The perfect Christmas tree: A Three step guide

It’s that time of year when Christmas is just around the corner and thoughts of the festivities mean preparing your home for the occasion. Whether you go all out during the festive season or prefer to add smaller touches to the home, I think we can all agree on the importance of a breathtaking tree. Festooned with glistening lights, eye-catching baubles and topped with a shining star, no other centrepiece compares.

Here are a few tips to help you along the way.

  1. Shop around for the best tree

Before I buy my tree, I make sure to shop around so I know I’m getting the best value for money and the best quality I can afford. For example, I’ve purchased trees from a pop-up seller before because I could see they were authentic, beautifully proportioned, value for money and I received great tips on how to maintain the tree throughout the Christmas period. It’s easy to get into a cycle of always buying your tree in the same place but I would encourage to shop around if you have the time.

I’ll often browse the web to see how places such as Homebase are selling them this year, there’s often new sizes, treatments and dressings that create new choices you may not have considered. Once I’ve looked online I’ll then try and pop in to have a browse before making a final decision.

This year I decided on Homebase who had a vast selection of many different sizes and styles of trees. We went for a ‘Fraser Fir’, a carefully pruned non needle-drop tree with a lovely scent of balsam. It is a living tree which can be planted after Christmas.

2. Plan a colour theme before you go shopping

I always think it’s nice to have a colour palette planned before you go bauble shopping. It’s so easy to get carried away by so many beautiful and ornate decorations once you’re actually inside a shop – I know this first hand! I would recommend looking for inspiration from places such as Pinterest, Instagram, bloggers and magazines.

If I could start all over again, I would probably go with a white and gold theme, but, like many people, we have a selection of coloured decorations which have built up over the year. The best thing to do here is decide how you would ideally like to style the tree and work your way to this each year by adding a few new pieces to your collection, gradually replacing the old and creating your ideal theme.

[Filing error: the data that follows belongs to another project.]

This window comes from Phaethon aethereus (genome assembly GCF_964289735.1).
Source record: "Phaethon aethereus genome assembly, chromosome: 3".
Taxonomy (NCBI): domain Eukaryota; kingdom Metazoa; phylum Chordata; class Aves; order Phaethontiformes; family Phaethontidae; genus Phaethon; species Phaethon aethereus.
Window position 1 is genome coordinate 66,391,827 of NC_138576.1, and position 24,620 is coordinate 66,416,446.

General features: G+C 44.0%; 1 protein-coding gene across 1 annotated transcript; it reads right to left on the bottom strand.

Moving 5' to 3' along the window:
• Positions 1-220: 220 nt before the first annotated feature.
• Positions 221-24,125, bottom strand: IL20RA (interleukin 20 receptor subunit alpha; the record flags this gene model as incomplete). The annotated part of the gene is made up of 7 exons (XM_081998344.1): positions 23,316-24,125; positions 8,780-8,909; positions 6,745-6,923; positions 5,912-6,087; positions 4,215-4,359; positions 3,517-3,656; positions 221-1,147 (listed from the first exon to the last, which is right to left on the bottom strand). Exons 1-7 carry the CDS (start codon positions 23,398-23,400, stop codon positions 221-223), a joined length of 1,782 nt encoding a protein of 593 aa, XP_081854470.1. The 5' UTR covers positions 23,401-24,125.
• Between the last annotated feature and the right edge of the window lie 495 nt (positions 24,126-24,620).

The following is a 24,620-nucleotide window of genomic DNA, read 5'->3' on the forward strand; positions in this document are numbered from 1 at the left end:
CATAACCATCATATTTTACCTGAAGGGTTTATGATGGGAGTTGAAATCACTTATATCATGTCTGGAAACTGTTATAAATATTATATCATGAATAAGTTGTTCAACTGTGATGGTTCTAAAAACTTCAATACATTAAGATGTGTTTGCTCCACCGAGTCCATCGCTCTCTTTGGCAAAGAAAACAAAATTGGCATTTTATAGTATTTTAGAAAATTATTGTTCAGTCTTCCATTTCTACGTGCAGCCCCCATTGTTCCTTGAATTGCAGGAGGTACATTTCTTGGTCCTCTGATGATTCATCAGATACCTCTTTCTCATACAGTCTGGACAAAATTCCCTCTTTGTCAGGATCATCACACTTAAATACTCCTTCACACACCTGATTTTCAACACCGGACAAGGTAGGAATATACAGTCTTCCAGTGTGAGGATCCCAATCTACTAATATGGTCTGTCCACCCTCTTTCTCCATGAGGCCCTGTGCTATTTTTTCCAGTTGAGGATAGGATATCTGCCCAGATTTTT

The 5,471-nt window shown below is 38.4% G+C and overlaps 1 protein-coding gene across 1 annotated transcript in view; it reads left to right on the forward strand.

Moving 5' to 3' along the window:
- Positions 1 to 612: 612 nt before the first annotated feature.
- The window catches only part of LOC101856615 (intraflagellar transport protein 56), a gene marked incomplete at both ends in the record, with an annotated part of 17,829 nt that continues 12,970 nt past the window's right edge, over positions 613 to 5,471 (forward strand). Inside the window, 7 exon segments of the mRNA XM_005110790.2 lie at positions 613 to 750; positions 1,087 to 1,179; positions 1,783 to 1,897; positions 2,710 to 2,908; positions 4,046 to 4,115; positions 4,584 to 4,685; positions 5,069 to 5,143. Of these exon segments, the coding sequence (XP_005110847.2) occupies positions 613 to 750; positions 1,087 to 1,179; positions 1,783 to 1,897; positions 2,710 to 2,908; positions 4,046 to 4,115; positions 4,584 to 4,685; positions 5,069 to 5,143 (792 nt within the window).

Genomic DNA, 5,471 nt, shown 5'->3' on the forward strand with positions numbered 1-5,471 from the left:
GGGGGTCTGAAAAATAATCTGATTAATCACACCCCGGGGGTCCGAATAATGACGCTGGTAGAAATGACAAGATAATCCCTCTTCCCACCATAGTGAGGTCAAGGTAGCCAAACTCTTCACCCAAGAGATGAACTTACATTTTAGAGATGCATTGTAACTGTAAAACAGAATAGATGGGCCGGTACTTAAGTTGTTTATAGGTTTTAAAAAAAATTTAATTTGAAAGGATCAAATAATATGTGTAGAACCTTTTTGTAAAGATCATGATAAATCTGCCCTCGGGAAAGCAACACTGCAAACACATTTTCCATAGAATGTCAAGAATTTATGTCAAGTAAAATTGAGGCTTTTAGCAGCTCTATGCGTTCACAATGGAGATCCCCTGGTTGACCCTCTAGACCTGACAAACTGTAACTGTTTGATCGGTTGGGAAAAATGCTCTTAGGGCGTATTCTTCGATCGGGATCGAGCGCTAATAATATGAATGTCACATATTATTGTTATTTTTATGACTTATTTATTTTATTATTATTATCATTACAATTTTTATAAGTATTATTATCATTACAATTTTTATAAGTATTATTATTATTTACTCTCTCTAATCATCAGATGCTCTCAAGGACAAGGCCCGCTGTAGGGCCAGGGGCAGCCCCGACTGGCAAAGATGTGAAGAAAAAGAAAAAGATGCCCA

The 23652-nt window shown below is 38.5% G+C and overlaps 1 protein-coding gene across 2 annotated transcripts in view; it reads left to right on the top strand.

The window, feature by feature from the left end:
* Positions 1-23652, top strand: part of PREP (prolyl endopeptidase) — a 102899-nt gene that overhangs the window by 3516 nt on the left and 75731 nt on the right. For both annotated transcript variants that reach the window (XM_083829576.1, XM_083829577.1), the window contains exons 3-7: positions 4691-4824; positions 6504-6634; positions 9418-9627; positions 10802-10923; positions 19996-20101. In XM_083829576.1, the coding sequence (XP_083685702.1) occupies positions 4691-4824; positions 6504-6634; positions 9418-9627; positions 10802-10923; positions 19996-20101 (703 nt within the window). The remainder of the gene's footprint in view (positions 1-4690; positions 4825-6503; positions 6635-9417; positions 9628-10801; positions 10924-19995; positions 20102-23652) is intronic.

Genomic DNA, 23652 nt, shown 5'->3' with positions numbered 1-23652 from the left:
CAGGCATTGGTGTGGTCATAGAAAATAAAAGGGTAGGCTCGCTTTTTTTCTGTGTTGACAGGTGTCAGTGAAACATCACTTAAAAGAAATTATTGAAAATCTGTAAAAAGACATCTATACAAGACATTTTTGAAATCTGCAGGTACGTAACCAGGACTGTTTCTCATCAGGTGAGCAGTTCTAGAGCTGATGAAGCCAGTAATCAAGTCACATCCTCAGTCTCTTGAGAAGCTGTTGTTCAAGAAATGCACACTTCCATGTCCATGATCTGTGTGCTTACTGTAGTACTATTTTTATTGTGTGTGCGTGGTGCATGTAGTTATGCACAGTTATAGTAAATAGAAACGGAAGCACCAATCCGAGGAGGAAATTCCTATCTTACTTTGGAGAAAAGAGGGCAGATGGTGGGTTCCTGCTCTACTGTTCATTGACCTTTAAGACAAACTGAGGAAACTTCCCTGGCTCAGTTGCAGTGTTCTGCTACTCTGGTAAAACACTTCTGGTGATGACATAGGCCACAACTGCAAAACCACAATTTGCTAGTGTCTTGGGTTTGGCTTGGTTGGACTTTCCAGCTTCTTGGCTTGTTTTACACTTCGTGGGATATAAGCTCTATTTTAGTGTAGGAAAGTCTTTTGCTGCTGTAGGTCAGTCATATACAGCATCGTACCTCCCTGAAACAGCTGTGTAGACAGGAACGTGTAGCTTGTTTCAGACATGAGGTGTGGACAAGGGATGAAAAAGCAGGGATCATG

This year I have seen some incredible decorations in Anthropology, although £10 per bauble is quite extravagant! White company and Heals are also a favourite while more affordable options are Homebase, M&S and Primark. I tend to buy one or two more premium baubles each year and then buy a bulk pack from a cheaper store as almost ‘filler’ baubles that fit in with the colour theme. John Lewis also has some stunning pieces for the home in general.

3. Tree care

Make sure you maintain your tree for Christmas. The British Association of Christmas Trees (yes such a thing apparently exists!) explains, that provided care is taken in looking after the tree, the tree should survive over 4 weeks. It is suggested that trees should not be purchased earlier than 1st December.

It is part of the life cycle of the conifer tree that it sheds needles and they will accelerate that shedding particularly if they dry out. Some trees do so more quickly than others. The best way to ensure satisfaction is to care for the tree while it is in your home. A tree should be treated like any plant being brought into a warm, dry atmosphere and regularly watered each day.

Container grown treesThese are trees that have been grown for at least one season in their pots. It is often possible to lift the whole root system out of the pot and see the closely woven root which has grown in the pot. The trees themselves should look fresh. The trees will be small and seldom more than three foot. The trees should be watered and cared for as for any house plant. After Christmas they can either be planted out with a very good chance of success or they can be left to grow on in their pot, but it is much better in this case to re-pot the tree in a larger pot. It is seldom possible to re-pot trees in this way for more than one season


It is essential that cut trees should be fresh when purchased. The needles should not be dull and dried up. The branches should not be brittle. The outer needles should not fall off if the tree is gently shaken.After you have bought your tree it should be kept outside in a cool shaded place, preferably standing in water, until it is required indoors. Before bringing the tree indoors it is an advantage if about half an inch is cut off the butt in order to open up the pores of the tree. Mount it in a water-holding stand or wedge it in a bucket with pebbles, small stones or screwed up newspaper, and place it away from direct heat. Keep the container topped up with water every day; you will be surprised how much it needs.



  1. 25th November 2016 / 9:39 am

    Such a useful guide! I’m getting so excited for Christmas now ♥

    Amy // Snippets Of Amy

    • camilla
      25th November 2016 / 2:00 pm

      Glad it was helpful! Good luck with your tree :-) x

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